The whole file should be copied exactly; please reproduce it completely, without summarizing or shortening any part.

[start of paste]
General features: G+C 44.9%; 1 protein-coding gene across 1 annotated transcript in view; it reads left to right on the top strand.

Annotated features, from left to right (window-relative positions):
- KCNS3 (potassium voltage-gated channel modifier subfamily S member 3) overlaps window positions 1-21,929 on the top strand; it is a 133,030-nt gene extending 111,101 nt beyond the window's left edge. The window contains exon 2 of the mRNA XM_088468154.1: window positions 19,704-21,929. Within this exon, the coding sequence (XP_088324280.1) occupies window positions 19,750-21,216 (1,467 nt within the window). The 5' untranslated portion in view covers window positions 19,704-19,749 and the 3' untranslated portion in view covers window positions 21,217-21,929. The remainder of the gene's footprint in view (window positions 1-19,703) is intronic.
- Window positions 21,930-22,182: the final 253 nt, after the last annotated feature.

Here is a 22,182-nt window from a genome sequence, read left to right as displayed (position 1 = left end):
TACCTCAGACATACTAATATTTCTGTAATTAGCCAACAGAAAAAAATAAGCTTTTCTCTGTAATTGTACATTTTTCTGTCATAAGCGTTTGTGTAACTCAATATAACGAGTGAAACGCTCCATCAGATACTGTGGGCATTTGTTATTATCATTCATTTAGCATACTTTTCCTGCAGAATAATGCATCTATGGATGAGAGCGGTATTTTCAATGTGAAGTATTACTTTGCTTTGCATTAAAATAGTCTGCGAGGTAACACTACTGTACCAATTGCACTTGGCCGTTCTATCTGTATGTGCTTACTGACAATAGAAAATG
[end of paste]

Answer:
General features: G+C 44.9%; 1 protein-coding gene across 1 annotated transcript in view; it reads left to right on the top strand.

Annotated features, from left to right (window-relative positions):
- KCNS3 (potassium voltage-gated channel modifier subfamily S member 3) overlaps window positions 1-21,929 on the top strand; it is a 133,030-nt gene extending 111,101 nt beyond the window's left edge. The window contains exon 2 of the mRNA XM_088468154.1: window positions 19,704-21,929. Within this exon, the coding sequence (XP_088324280.1) occupies window positions 19,750-21,216 (1,467 nt within the window). The 5' untranslated portion in view covers window positions 19,704-19,749 and the 3' untranslated portion in view covers window positions 21,217-21,929. The remainder of the gene's footprint in view (window positions 1-19,703) is intronic.
- Window positions 21,930-22,182: the final 253 nt, after the last annotated feature.

Here is a 22,182-nt window from a genome sequence, read left to right as displayed (position 1 = left end):
TACCTCAGACATACTAATATTTCTGTAATTAGCCAACAGAAAAAAATAAGCTTTTCTCTGTAATTGTACATTTTTCTGTCATAAGCGTTTGTGTAACTCAATATAACGAGTGAAACGCTCCATCAGATACTGTGGGCATTTGTTATTATCATTCATTTAGCATACTTTTCCTGCAGAATAATGCATCTATGGATGAGAGCGGTATTTTCAATGTGAAGTATTACTTTGCTTTGCATTAAAATAGTCTGCGAGGTAACACTACTGTACCAATTGCACTTGGCCGTTCTATCTGTATGTGCTTACTGACAATAGAAAATG